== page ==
richard at codingstudios.com
Tue Apr 16 13:30:44 UTC 2019
That is what I thought but I wanted to double check. Thanks for the help.
On Tue, Apr 16, 2019, 8:55 AM Tom Swartz <tom at tswartz.net> wrote:
> Not a lawyer, caveats abound, and all that, but;
> Excerpt from GPL's licence FAQ:
> *The program dynamically links plug-ins, and they make function calls to
> each other and share data structures, we believe they form a single
> program, which must be treated as an extension of both the main program and
> the plug-ins. This means that combination of the GPL-covered plug-in with
> the non-free main program would violate the GPL.*
> So, it sounds like either way you're likely to need to release under GPL
> or find a different library.
> On Tue, Apr 16, 2019, 07:36 Richard Frye <richard at codingstudios.com>
>> I want to write a program that is for sale without releasing all of the
>> source code. Some of it is fine but parts are proprietary. Does it matter
>> if I dynamically link the rtlsdr library?
>> On Mon, Apr 15, 2019, 8:45 PM Greg Troxel <gdt at lexort.com> wrote:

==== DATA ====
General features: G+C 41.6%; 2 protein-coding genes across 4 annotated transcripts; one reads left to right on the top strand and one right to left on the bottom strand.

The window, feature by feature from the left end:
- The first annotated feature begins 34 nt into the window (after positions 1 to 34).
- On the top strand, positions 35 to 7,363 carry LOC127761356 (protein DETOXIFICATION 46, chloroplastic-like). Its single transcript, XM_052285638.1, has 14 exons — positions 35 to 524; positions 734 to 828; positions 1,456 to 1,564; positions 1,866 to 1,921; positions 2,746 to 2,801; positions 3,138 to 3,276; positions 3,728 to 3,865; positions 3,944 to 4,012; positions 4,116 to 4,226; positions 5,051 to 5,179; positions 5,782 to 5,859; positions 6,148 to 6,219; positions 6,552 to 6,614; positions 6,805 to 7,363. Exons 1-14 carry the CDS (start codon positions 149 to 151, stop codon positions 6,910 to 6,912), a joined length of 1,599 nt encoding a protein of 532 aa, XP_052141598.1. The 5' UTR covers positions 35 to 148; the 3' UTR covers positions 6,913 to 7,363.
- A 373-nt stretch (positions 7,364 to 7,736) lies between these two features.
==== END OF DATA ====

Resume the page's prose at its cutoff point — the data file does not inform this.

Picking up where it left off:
>>> Richard Frye <richard at codingstudios.com> writes:
>>> > If I write software that uses the rtlsdr library that is already
>>> > on the computer, does my software also have to be opensource?
>>> IANAL, TINLA.
>>> rtl-sdr and osmo-sdr both appear to be GNU GPLv2.
>>> The standard interpretation is that if you create a derived work by
>>> writing a program that uses those libraries, then distributing that
>>> derived work requires permission from the copyright holders of the used
>>> libraries. And, that permission is only available if you license your
>>> work under the same license, GPLv2. That is the point of the license.
>>> If you want to write software and not distribute it at all, that's
>>> another matter, and the standard interpetation is that this is ok.
>>> What are you trying to write, and what are you thinking about for
>>> licensing, other than GPLv2?
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